Quick question!

MrBullet

macrumors member
Original poster
Oct 18, 2011
78
0
Bristol, UK
Had an issue with my old iPhone 4. Fortunately it was still under warranty and Apple replaced it with a different handset.

My question is; is the handset I was given brand new or a refurbished handset. I am not bothered apart from the battery life seems to be draining a bit faster than my previous iPhone and I thought that would be a sign of a refurbished model.

Thanks,

B
 

Feed Me

macrumors 6502a
Jan 7, 2012
831
6
Location Location
If it came with the full product boxing, etc, then it's a brand new one.
If it didn't, it's a refurb.

Either way, the unit will still have a brand new battery inside it, since Apple replaces the batteries in refurb units with new ones. :)

It can take a few charge cycles for these Lithium polymer batteries to get up to full capacity, so that could be what you're experiencing, either that or it's all in your head.
 

MrBullet

macrumors member
Original poster
Oct 18, 2011
78
0
Bristol, UK
Thanks for your quick reply.

Didn't come fully boxed up because it's only the handset they need to swap, not any of the other components inside the box.

Might just be me getting paranoid. Not really bothered, more interested to see if they dish out new or refurbished models to customers.
 

Applejuiced

macrumors Westmere
Apr 16, 2008
40,672
6,532
At the iPhone hacks section.
Their policy is to replace with refurbished models unless they're all out and will swap out with a new.
Their refurbs are top notch though. I wouldnt think twice about getting a replacement from Apple.
 

rowley

macrumors 6502
Dec 16, 2008
408
1
London, UK
I've have apple replacements, and had no problem.
I think it would be better to get a replacement with new screen and battery, than continue with your issues.
 

iDeviceBlogger

macrumors newbie
Dec 11, 2011
9
0
You could check the serial number on the original box and compare to the one on your phone under General > About.
I've had to send my iPhone 4 in twice. First was for a faulty home button - I got a replacement phone back, second was for a faulty flashlight - got the same handset back repaired.
Hope this is helpful info.
 

MacCheetah3

macrumors 6502a
Nov 14, 2003
533
88
Central MN
Hi
so are the batteries in the refurbished models brand new?
What he said:
Either way, the unit will still have a brand new battery inside it, since Apple replaces the batteries in refurb units with new ones. :)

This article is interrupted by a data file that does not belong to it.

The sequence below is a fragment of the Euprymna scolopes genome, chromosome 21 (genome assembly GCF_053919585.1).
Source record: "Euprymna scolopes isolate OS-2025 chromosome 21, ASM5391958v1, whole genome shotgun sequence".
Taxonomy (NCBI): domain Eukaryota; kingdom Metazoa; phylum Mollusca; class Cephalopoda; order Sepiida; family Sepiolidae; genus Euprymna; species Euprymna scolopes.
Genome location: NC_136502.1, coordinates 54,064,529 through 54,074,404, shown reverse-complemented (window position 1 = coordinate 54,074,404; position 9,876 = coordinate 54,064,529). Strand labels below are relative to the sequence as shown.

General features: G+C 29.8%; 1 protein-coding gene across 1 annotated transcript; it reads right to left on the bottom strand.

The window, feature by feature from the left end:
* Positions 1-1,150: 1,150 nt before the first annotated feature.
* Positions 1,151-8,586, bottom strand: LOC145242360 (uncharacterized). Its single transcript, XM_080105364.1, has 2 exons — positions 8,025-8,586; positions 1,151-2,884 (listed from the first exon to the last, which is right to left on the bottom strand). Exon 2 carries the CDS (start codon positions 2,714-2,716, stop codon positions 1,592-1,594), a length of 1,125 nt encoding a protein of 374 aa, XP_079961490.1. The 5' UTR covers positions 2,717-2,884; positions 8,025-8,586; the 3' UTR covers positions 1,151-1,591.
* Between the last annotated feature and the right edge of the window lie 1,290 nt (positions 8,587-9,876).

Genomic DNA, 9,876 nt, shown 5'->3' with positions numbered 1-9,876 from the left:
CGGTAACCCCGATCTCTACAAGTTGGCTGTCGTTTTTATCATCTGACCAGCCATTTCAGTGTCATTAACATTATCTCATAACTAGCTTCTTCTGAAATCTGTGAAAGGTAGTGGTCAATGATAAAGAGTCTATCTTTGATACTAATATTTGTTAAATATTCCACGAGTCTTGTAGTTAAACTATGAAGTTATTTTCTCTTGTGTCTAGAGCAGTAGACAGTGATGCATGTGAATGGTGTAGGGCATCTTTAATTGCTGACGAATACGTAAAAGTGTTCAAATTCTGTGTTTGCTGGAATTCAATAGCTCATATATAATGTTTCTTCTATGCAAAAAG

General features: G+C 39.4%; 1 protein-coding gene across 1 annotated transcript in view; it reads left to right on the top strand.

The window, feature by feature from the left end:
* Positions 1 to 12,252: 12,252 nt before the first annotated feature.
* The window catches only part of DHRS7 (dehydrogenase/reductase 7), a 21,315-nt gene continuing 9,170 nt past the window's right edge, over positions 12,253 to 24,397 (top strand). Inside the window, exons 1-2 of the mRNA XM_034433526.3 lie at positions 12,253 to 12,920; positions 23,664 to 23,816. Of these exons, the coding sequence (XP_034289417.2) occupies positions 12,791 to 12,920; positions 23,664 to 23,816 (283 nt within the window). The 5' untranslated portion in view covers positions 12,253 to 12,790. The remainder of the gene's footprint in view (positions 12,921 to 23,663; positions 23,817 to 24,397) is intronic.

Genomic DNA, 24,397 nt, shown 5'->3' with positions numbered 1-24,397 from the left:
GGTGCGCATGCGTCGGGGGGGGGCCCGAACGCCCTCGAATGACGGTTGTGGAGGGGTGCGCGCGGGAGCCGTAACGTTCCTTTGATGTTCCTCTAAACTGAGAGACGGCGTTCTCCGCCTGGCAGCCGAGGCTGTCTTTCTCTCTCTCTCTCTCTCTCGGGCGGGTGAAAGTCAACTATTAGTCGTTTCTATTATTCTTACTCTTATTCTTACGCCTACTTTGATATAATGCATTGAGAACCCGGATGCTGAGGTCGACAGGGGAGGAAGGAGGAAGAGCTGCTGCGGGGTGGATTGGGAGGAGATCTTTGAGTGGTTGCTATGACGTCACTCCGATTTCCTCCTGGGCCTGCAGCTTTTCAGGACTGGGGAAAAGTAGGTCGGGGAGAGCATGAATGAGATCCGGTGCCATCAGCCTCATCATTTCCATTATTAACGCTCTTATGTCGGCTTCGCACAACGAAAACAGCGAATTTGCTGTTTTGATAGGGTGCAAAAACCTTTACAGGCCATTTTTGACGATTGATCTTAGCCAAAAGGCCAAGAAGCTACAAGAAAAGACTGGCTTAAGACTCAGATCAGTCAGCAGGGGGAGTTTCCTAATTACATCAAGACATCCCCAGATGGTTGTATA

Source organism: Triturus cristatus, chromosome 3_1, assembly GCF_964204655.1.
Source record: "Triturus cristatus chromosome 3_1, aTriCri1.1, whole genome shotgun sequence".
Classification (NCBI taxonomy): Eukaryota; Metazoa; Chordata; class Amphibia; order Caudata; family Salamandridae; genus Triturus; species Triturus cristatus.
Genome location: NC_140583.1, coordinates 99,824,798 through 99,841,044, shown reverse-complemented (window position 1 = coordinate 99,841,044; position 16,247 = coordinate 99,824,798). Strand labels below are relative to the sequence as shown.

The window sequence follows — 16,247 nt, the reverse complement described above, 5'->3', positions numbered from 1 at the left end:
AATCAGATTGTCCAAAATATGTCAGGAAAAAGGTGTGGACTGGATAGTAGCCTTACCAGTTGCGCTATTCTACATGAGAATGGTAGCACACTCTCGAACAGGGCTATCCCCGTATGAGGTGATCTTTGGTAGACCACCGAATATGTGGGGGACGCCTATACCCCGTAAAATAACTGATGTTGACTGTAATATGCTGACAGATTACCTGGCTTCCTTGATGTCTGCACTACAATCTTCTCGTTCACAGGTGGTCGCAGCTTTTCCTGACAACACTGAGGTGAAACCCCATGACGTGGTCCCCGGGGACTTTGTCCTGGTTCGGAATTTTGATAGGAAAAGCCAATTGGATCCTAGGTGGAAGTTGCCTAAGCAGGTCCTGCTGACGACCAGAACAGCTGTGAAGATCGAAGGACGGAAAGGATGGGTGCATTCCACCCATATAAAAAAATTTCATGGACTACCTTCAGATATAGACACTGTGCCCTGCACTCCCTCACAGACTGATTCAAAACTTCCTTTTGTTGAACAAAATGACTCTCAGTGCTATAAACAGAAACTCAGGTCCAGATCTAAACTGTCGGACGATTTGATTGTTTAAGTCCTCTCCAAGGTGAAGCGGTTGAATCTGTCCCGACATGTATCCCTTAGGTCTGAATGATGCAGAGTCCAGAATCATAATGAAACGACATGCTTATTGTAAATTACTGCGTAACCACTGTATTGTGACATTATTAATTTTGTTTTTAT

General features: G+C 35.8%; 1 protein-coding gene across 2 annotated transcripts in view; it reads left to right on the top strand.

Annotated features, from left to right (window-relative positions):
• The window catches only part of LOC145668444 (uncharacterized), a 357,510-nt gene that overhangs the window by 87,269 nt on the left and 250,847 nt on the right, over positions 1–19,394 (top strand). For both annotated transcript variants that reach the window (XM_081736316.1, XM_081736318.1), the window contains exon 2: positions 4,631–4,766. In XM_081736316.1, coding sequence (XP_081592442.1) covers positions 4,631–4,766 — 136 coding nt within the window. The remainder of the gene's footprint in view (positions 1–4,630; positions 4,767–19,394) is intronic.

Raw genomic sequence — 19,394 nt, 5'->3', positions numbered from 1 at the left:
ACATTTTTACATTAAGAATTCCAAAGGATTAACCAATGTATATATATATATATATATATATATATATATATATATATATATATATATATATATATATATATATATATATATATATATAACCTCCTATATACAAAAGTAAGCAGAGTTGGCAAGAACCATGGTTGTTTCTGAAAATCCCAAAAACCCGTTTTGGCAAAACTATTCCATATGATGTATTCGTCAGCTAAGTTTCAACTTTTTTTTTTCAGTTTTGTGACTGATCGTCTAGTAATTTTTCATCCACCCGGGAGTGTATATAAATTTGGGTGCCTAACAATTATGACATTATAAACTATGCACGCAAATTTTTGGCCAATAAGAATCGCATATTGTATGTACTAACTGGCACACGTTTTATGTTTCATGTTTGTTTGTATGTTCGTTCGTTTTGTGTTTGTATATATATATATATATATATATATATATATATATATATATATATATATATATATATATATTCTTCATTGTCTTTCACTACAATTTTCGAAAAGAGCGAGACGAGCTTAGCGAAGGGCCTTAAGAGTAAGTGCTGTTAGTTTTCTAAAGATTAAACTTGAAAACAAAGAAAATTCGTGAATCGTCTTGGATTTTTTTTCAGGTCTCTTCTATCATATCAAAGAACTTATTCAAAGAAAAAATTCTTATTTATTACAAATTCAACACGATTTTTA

And... Regarding:
It can take a few charge cycles for these Lithium polymer batteries to get up to full capacity, so that could be what you're experiencing, either that or it's all in your head.
Somewhat debatable with newer Apple portable devices -- I prefer to think it helps -- calibrating your iDevice's power management system could fix your problem, and it won't hurt to try. The process is the same as calibrating the battery in a portable computer. Basically, completely discharge the battery after being fully charged, then fully recharge without stopping the charging process, and than fully discharge again.

As a quick lesson, the process is really about updating the battery information. Performing these full charge cycles helps the power management system know exactly what levels the battery is truly fully discharged and fully charged. If the battery is charged numerous times in partial cycles, the actual battery capacity information could be incorrect, making the system miscalculate remaining battery power, causing a premature shut down or otherwise inaccurate remaining power percentage.

I hope that made sense, at least enough. :)

You may also find this info useful: About iPhone Batteries

Their refurbs are top notch though. I wouldnt think twice about getting a replacement from Apple.
Absolutely agree, unless it has changed in recent years. And... It's not just iPhones that are really nice refurbs. Unless I need the newest of features, I'll be buying all of my Macs refurbed from now on.
 

MrBullet

macrumors member
Original poster
Oct 18, 2011
78
0
Bristol, UK
Hi

What he said:

And... Regarding:

Somewhat debatable with newer Apple portable devices -- I prefer to think it helps -- calibrating your iDevice's power management system could fix your problem, and it won't hurt to try. The process is the same as calibrating the battery in a portable computer. Basically, completely discharge the battery after being fully charged, then fully recharge without stopping the charging process, and than fully discharge again.

As a quick lesson, the process is really about updating the battery information. Performing these full charge cycles helps the power management system know exactly what levels the battery is truly fully discharged and fully charged. If the battery is charged numerous times in partial cycles, the actual battery capacity information could be incorrect, making the system miscalculate remaining battery power, causing a premature shut down or otherwise inaccurate remaining power percentage.

I hope that made sense, at least enough. :)

You may also find this info useful: About iPhone Batteries


Absolutely agree, unless it has changed in recent years. And... It's not just iPhones that are really nice refurbs. Unless I need the newest of features, I'll be buying all of my Macs refurbed from now on.
Thanks for your incredibly informative reply.
 
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